Eight Companies Seek Italy's 3G Licenses

The surprise entry of an unknown consortium, Anthill SpA, raised the number of contestants vying for Italy's third-generation mobile phone licenses to eight when the deadline for applications passed at noon today, the Italian Communications Ministry said. The Italian government will award five licenses.

The Anthill consortium is led by International Last Mile SpA, a telecom company based in the southern town of Matera, Italian media reported. It is backed by a group of companies that operate in southern Italy, specifically in the provinces of Basilicata and Calabria, a Communications Ministry spokeswoman said.

Anthill's chairman, Attilio Caruso, declined to give details of the consortium's makeup but said it was in advanced negotiations with several foreign companies. Some of the group's backers are active in the information technology, telecommunications and insurance sectors, news agency reports said.

The group drew inspiration for its name from the cooperative approach to labor of ants, Caruso, who is also the chairman of the Banca Popolare del Materano, told the ANSA news agency. An ANSA reporter who visited the Matera headquarters of International Last Mile this afternoon found the offices deserted.

The newcomer will have to compete with four strongly-established mobile phone operators and three other challengers. The established operators are Telecom Italia Mobile (TIM) SpA, which today announced it had more than 20 million subscribers in Italy; Omnitel Pronto Italia SpA, controlled by Vodafone AirTouch PLC; Wind SpA, an alliance between France Telecom SA and the Italian electricity utility ENEL SpA; and Blu SpA, backed by British Telecom PLC.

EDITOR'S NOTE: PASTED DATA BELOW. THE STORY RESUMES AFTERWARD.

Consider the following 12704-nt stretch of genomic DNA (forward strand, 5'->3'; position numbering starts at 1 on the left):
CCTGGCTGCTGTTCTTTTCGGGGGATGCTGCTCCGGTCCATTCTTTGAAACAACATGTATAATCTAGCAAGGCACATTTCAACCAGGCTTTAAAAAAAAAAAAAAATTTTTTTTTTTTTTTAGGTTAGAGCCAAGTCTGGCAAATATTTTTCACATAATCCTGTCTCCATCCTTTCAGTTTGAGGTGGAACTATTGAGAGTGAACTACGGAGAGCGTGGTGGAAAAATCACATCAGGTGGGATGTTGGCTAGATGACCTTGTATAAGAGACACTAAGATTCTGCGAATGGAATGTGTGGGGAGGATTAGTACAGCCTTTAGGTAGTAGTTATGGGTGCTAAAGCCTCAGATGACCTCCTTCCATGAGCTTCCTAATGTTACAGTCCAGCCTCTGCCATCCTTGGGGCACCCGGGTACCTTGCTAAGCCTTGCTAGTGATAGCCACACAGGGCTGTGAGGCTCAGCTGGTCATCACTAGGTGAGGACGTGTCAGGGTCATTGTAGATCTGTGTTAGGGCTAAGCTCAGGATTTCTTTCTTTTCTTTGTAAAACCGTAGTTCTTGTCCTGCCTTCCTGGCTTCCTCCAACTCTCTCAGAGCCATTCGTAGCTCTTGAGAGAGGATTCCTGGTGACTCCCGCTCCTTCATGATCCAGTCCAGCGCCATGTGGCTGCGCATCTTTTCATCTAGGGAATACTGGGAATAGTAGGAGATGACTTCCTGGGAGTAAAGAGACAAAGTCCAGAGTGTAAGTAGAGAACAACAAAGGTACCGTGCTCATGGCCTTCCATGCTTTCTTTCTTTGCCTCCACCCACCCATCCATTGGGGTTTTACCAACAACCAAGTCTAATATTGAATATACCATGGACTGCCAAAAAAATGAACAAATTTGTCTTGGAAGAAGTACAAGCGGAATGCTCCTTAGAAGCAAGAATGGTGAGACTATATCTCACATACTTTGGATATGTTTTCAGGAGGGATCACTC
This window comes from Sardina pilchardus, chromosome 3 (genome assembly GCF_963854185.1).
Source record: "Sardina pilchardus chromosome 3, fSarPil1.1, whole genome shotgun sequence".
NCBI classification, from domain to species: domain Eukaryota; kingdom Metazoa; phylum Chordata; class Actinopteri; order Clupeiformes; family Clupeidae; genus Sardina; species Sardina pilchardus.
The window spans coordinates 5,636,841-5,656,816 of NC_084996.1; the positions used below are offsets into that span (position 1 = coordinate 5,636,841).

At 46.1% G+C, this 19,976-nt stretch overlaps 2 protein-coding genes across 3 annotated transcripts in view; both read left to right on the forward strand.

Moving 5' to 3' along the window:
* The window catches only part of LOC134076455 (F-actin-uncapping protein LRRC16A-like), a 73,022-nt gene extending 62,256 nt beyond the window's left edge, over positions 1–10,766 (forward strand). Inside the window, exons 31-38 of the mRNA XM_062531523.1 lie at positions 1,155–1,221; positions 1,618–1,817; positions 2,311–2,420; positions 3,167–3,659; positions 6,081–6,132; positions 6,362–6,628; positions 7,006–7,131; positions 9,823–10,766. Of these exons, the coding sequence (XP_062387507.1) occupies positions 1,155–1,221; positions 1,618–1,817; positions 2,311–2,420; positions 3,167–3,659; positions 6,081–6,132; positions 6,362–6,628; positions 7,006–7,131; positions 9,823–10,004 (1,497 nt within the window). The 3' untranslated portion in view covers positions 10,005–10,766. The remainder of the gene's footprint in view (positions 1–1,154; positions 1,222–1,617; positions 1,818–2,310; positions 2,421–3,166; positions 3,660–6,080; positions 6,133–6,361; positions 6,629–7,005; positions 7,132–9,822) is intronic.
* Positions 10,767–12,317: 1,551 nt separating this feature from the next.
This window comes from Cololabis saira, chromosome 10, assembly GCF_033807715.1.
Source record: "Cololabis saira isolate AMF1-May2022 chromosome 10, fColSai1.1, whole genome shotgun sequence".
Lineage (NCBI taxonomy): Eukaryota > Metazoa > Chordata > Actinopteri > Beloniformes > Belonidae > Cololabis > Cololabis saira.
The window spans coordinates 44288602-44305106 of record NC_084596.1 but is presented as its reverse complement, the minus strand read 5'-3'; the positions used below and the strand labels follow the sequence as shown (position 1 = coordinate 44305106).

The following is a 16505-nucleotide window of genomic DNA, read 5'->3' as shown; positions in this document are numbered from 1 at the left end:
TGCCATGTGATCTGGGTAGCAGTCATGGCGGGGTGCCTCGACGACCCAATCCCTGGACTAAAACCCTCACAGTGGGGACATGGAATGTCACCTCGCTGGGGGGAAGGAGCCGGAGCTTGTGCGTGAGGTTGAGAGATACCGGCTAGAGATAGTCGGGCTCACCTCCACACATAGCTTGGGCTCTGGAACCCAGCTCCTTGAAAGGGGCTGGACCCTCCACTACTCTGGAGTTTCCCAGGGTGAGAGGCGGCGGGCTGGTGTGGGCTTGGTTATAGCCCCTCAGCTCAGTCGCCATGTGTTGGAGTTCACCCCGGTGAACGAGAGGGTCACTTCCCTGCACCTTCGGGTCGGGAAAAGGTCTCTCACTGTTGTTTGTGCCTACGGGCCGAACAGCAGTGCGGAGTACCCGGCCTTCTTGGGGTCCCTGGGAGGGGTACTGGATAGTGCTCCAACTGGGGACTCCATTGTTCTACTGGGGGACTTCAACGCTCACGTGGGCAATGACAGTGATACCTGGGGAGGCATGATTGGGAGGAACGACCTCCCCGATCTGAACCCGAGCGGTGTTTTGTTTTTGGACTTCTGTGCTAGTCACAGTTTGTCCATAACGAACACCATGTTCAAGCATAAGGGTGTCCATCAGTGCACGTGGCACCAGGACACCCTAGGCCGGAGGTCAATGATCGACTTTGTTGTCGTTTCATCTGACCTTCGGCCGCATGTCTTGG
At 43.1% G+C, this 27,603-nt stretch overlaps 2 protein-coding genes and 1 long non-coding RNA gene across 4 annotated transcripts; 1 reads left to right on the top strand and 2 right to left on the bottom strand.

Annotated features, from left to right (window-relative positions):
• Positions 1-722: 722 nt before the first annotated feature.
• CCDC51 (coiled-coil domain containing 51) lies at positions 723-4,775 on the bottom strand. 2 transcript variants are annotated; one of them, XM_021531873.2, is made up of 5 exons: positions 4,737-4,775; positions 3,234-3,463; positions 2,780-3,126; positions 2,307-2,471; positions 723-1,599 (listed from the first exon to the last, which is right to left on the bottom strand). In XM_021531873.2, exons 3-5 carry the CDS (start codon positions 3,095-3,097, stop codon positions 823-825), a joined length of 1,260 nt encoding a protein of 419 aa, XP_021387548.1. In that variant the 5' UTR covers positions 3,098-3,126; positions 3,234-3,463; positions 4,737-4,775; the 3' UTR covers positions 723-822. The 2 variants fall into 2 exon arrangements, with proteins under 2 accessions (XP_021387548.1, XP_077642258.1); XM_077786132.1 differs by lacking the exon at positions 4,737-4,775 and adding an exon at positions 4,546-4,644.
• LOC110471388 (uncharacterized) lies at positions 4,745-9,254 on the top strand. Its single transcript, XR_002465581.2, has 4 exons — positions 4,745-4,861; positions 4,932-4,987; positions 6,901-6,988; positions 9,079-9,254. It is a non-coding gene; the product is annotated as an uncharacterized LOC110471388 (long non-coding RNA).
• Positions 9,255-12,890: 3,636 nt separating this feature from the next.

One of the new entries is Ipse 2000, backed by Spain's Telefónica SA and Finland's Sonera Group. Among its Italian partners are the Fiat SpA automobile group, the Agnelli family holding company IFIL SpA, the Rome utilities company ACEA SpA and the Banca di Roma SpA.

Andala SpA, another new entry, is a consortium put together by Renato Soru, the founder of the Sardinia-based Internet and telecom company Tiscali SpA. It is backed by the San Paolo IMI bank and by Carlo De Benedetti's CIR SpA and recently obtained a significant boost to its financial muscle with the arrival of the Hong Kong conglomerate Hutchison Whampoa. Hutchison withdrew from the costly German mobile phone competition, reportedly to concentrate its efforts on the Italian UMTS (Universal Mobile Telecommunications System) auction.

Also competing is ATI SpA, based in the Sicilian city of Catania and backed by Tu Tlc Utilities SpA and a number of municipal utilities companies. Like Anthill, it has said it is in discussions with potential international partners.

The Communications Ministry will rule on the suitability of the applications by September 2. Those accepted will be invited to submit business plans by September 11. The competitive bidding phase is expected to begin early in October, the ministry said in a statement. The government has set the minimum bid at 4 trillion lire (U.S.$1.86 billion), with bidders required to raise their bids by a minimum of 5 percent for the first 10 rounds and subsequently by at least 2 percent.

The Italian auction is unlikely to reach the levels seen in Germany and the U.K. because of the dominant position of TIM and Omnitel in the existing GSM market, which between them control 90 percent of the market, analysts said. In Germany the sale of the six licenses raised US$45.6 billion for state coffers, while in Britain five licenses generated a revenue of US$33 billion.

Italy's five licenses will be awarded at the beginning of December 2000, the Communications Ministry statement said.

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